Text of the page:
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TechTip: Garbage Collection: It's a Dirty Job, But Someone Has to Do It

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Is Java's "heap" functionality killing your application's performance?

By David Mayle

When I started working with Java on the iSeries, my first impressions were not very favorable because the performance was horrible. Over the years, however, I've found that by using a few simple tricks, Java's performance can be greatly improved.


One of the biggest performance killers in an otherwise well-written application is a process known as "garbage collection." When objects are created in Java, they are placed on what is called a "heap," and periodically the garbage collector removes objects that are no longer needed. By default, when the Java Virtual Machine (JVM) starts, the iSeries sets the initial heap size to an arbitrary value based on what JVM you are using, what your OS level is, etc. If the application is performing poorly, however, this value may need to be adjusted. The reason is that if the value of the initial heap size is set too small, the JVM may be spending most of its effort continually performing garbage collection. Conversely, if the value is set too high, the application may run fine but take a large hit when the garbage collector finally does run because it now has to clean up a huge amount of objects. Unfortunately, there is no easy way to tell what the optimum value should be before running a Java program. It's more a matter of trial and error and experimenting with different values to find the one that is optimum.


The easiest way to see what effect the garbage collection process is having on your Java application is to start it with verbose garbage collection enabled. To do this, you can simply use the -verbosegc option when you call the Java program.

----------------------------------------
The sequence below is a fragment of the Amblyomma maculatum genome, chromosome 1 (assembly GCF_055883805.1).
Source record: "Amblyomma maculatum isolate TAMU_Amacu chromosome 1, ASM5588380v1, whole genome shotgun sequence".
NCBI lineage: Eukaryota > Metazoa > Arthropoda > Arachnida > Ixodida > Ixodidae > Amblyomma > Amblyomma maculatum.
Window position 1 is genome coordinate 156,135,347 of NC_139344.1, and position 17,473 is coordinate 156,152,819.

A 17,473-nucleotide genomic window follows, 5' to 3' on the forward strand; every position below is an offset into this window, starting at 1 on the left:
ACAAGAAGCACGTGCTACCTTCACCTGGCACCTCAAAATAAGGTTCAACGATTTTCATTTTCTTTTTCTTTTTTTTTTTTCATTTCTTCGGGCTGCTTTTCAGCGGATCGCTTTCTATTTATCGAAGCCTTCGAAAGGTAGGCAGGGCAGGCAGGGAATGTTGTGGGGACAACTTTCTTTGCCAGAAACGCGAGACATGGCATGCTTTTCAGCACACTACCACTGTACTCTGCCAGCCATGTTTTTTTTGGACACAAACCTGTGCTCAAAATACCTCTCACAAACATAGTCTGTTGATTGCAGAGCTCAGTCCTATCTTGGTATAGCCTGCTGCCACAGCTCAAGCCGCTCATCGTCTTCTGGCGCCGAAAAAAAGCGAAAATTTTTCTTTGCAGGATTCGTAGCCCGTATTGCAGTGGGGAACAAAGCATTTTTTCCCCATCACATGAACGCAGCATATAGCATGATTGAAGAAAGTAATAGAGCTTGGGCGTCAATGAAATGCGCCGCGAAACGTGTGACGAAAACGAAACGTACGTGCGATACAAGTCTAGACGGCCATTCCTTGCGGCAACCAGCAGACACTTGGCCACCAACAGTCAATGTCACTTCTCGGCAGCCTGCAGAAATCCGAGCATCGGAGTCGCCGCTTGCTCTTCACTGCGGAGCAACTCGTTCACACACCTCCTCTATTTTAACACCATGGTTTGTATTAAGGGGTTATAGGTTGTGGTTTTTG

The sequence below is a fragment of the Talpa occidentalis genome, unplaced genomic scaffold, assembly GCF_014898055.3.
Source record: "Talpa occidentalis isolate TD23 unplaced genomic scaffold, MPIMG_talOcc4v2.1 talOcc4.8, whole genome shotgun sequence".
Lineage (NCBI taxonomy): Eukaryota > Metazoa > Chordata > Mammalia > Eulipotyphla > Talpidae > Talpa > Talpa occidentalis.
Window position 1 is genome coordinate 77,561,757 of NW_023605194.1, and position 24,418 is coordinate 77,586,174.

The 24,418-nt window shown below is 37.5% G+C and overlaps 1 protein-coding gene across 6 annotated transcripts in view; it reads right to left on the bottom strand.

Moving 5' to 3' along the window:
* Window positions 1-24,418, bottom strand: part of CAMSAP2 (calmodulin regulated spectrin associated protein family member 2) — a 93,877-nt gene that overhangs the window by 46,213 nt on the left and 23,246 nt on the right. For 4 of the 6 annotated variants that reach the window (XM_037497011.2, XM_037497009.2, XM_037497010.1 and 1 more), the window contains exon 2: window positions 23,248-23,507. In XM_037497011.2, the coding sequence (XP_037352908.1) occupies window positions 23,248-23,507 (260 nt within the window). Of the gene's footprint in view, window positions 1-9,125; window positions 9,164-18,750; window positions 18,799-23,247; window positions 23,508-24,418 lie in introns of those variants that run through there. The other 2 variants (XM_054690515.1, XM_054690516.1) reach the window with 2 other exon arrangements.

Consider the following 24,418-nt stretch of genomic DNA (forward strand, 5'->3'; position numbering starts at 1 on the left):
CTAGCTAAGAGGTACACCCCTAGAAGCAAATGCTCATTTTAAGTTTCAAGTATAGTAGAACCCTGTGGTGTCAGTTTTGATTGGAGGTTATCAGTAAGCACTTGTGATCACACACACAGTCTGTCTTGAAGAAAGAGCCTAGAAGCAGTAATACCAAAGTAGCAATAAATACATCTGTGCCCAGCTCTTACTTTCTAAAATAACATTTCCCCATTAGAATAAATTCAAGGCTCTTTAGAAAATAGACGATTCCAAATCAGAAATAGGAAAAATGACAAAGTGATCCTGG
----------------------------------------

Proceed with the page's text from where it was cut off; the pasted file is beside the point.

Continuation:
java -verbosegc myJavaProgram


When verbose garbage collection is enabled, the JVM will write the results of each garbage collection to standard output. This will generate a spooled file on your iSeries (unless you have redirected standard output somewhere else) that can be reviewed. The spooled file looks like this:


GC: initial heap(KB) 32768; maximum heap(KB) 240000000; virtual machine identifier F11EBE6844002000;  heap identifier F11EBE684400

GC 1: starting collection, invoked.                                                                                              

GC 1: 01/16/2008 14:11:33                                                                                                         

GC 1: live objects 7514; collected objects 29930; collected(KB) 6160.                                                            

GC 1: queued for finalization 0; total soft references 73; cleared soft references 0.                                            

GC 1: current heap(KB) 15904; current threshold(KB) 32768.